SSR 96-7p. On remand, the ALJ should take care to identify Hurst's statements and his reasons for the weight given to those statements based on specific evidence from the record, keeping in mind the critical differences between ADLs and the activities of a fulltime job. See Bjornson v. Astrue, 671 F.3d 640, 647 (7th Cir. 2012). Specifically, the Court would like to see more attention given to the ALJ's assessment of a sedentary RFC in light of Hurst's statement that many chairs cut off circulation to his legs due to his obesity. See Browning v. Colvin, 766 F.3d 702, 707 (7th Cir. 2014). Similarly, more attention should be given to the ALJ's RFC assessment that Hurst "was able only occasionally to climb, balance, stoop, kneel, crouch, or crawl, " R. at 18, in consideration of Hurst's claim that he could not tie his own shoes or put on socks, but wore slip-on shoes without socks instead due to his obesity. R. at 43.


Hurst argues that the ALJ erred in concluding that there were sedentary jobs in significant numbers that Hurst could perform. Dkt. No. 17, at 13. Hurst contends that he is reliant on his mother to live and could not move away from Portland, Indiana, which has a total population of 6, 000, to find work. Id. As such, it was error that the ALJ failed to consider his limited transportation options because it is well established that he cannot drive due to his obesity. Id. In response, the Commissioner contends that under the Social Security Act, it does not matter whether or not the specific jobs provided by the VE are available to Hurst:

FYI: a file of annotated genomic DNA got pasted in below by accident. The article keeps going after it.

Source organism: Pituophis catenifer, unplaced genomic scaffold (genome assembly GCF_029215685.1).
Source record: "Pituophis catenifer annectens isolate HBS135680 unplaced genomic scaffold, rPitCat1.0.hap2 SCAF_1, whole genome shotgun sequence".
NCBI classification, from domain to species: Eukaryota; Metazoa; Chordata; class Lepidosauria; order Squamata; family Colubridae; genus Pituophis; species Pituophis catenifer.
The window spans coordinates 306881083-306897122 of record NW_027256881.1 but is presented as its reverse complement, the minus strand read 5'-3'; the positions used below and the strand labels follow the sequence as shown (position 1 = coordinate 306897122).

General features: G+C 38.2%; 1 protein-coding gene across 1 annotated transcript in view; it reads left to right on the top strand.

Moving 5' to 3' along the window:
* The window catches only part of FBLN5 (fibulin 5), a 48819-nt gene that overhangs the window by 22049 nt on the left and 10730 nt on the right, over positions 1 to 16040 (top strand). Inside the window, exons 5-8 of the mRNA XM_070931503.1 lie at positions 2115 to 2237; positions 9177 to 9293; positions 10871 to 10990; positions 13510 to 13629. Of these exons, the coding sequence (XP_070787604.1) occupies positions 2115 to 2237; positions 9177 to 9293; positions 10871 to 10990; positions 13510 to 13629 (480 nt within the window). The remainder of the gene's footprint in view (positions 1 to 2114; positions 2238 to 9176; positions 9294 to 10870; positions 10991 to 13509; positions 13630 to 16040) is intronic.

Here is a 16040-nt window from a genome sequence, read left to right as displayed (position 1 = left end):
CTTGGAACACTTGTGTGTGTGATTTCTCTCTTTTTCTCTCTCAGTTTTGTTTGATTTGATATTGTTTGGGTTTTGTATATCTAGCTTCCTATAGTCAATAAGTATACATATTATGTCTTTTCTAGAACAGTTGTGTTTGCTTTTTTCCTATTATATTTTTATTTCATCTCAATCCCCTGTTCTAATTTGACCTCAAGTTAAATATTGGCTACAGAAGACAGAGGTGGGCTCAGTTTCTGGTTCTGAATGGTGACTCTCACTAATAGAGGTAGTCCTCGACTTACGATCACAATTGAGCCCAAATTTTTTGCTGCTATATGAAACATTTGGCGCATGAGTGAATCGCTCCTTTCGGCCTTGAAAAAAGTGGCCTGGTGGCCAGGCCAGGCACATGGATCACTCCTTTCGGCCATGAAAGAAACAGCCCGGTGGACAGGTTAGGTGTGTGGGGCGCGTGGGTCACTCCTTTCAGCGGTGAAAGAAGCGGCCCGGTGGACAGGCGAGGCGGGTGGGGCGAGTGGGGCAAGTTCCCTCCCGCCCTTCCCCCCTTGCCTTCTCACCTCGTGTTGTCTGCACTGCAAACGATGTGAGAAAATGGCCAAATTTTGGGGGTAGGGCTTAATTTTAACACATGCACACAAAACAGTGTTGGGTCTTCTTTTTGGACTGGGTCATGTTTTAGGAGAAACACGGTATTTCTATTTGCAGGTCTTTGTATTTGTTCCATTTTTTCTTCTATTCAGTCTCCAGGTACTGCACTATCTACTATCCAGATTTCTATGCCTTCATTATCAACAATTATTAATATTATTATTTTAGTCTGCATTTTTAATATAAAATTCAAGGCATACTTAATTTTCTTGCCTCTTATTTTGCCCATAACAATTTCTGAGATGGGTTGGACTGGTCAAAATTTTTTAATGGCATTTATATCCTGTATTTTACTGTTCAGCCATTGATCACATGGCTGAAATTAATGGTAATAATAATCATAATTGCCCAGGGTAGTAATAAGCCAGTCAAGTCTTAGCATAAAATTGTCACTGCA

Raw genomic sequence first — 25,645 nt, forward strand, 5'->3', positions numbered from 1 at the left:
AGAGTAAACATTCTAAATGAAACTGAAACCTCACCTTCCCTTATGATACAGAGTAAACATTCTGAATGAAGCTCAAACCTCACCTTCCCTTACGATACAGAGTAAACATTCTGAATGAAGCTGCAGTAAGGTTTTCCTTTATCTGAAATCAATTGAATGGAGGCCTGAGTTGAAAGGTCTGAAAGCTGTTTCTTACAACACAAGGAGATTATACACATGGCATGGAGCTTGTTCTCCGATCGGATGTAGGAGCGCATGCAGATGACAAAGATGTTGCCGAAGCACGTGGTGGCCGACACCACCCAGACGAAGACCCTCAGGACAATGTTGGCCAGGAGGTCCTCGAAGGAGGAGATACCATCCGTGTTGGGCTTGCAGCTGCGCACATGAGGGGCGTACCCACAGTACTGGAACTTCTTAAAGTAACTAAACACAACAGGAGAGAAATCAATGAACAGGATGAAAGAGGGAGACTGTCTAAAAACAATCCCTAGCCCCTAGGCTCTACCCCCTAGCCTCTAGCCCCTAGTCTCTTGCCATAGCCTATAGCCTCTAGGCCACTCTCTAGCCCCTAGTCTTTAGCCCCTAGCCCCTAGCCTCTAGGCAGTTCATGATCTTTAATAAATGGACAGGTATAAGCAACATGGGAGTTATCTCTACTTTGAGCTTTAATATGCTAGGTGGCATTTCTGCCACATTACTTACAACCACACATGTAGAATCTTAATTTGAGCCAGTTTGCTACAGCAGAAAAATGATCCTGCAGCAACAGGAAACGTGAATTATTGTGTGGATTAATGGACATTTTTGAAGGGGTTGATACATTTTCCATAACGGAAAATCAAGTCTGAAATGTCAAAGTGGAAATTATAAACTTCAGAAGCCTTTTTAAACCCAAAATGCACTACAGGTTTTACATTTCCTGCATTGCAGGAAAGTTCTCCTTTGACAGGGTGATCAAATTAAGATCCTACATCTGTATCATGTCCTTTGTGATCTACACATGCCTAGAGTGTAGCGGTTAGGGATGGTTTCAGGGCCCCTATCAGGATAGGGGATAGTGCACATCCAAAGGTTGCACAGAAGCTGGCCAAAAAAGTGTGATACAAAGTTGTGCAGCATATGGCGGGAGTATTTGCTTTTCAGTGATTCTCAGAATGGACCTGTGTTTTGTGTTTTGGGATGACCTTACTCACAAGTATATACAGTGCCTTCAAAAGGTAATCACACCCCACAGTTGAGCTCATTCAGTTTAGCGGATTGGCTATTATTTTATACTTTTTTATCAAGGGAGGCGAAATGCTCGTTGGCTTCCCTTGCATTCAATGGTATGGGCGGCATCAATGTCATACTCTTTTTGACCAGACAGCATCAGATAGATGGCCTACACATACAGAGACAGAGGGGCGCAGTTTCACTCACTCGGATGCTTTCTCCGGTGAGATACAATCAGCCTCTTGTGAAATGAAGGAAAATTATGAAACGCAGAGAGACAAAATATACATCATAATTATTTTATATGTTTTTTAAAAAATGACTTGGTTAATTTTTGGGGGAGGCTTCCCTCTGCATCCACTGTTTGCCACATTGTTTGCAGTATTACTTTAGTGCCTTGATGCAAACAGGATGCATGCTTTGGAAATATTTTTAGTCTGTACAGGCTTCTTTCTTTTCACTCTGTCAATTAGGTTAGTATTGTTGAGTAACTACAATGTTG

We consider that work exists in the national economy when it exists in significant numbers either in the region where [the applicant] live[s] or in several other regions of the country. It does not matter whether... [w]ork exists in the immediate area in which [the applicant] live[s]... [whether a] specific job vacancy exists for [the applicant]; or... [whether the applicant] would be hired if [the applicant] applied for work.